An overview of confidentiality privileges that shield taxpayer communications with their non-attorney tax professional from discovery by the Federal government in tax controversy matters.
Taxpayers are entitled to assert confidentiality privilege under Internal Revenue Code Section 7525 similar to the common law attorney-client privilege with respect communications with CPAs and Enrolled Agents.
Also, some taxpayer communications with any expert, including CPAs and Enrolled Agents, enjoy privilege protection from discovery by the government under the “work product” doctrine. Additionally, communications between clients, attorneys, CPAs and Enrolled Agents may enjoy privilege protection under the “Kovel” judicial doctrine when the professional is retained to assist an attorney.
Significant limitations attached to non-attorney privileges are critical for tax professionals to understand. Further, to avoid compromising a taxpayer communicating with an expectation of privilege that will not withstand challenge. Presented from the perspective of a non-attorney tax professional with experience in addressing each of the privilege issues in tax practice.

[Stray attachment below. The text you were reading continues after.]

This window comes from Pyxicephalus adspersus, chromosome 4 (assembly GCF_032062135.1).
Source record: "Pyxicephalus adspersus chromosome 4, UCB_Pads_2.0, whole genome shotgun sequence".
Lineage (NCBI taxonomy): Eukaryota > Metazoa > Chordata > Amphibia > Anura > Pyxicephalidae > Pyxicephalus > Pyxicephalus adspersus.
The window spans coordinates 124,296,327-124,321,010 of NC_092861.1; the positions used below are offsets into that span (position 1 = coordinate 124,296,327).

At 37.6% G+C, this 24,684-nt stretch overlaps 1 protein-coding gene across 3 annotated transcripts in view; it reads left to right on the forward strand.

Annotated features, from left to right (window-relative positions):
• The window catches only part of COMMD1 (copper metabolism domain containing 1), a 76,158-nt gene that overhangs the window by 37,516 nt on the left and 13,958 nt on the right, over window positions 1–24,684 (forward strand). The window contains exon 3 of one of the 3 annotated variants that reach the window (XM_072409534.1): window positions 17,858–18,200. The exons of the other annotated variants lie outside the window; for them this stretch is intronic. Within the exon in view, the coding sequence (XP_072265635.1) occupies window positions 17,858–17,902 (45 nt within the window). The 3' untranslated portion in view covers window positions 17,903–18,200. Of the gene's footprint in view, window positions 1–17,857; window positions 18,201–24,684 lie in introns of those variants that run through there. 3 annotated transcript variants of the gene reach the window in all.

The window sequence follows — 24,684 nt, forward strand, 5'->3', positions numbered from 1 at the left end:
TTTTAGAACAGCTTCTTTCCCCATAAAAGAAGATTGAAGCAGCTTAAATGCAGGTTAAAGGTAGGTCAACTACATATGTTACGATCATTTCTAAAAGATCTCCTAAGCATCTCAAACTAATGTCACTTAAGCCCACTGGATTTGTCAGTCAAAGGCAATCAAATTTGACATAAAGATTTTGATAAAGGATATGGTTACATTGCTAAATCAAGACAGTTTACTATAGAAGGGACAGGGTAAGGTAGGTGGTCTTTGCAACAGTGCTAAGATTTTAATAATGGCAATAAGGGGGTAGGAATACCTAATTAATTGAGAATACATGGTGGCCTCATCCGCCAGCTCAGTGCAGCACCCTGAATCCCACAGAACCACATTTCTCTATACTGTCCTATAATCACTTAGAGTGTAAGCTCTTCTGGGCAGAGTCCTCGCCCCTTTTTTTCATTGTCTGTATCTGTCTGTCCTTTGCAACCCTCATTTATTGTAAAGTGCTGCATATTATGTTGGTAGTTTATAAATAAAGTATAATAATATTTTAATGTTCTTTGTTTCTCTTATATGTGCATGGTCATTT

Recognize the nature of the common law attorney-client privilege including the various issues surrounding “waiver” of the privilege.
Identify of the nature of protected communications between taxpayer-clients and the non-attorney Federally Authorized Tax Practitioner.
Determine the significant limitations with regard each of the respective privileges.
Obtain an understanding of how to handle privilege communications from a documentation standpoint.
The Federally Authorized Tax Practitioner (FATPs)
Understanding the attorney-client privilege
The Section 7525 Statutory Privilege and Limitations
The Work-Product Doctrine and Privilege and Limitations
Kovel Engagements and Limitations
CPAs, EAs, and other tax return preparers.
Tax practitioners with two-years experience and a working knowledge of the AICPA Statements on Standards for Tax Services and IRS Circular 230.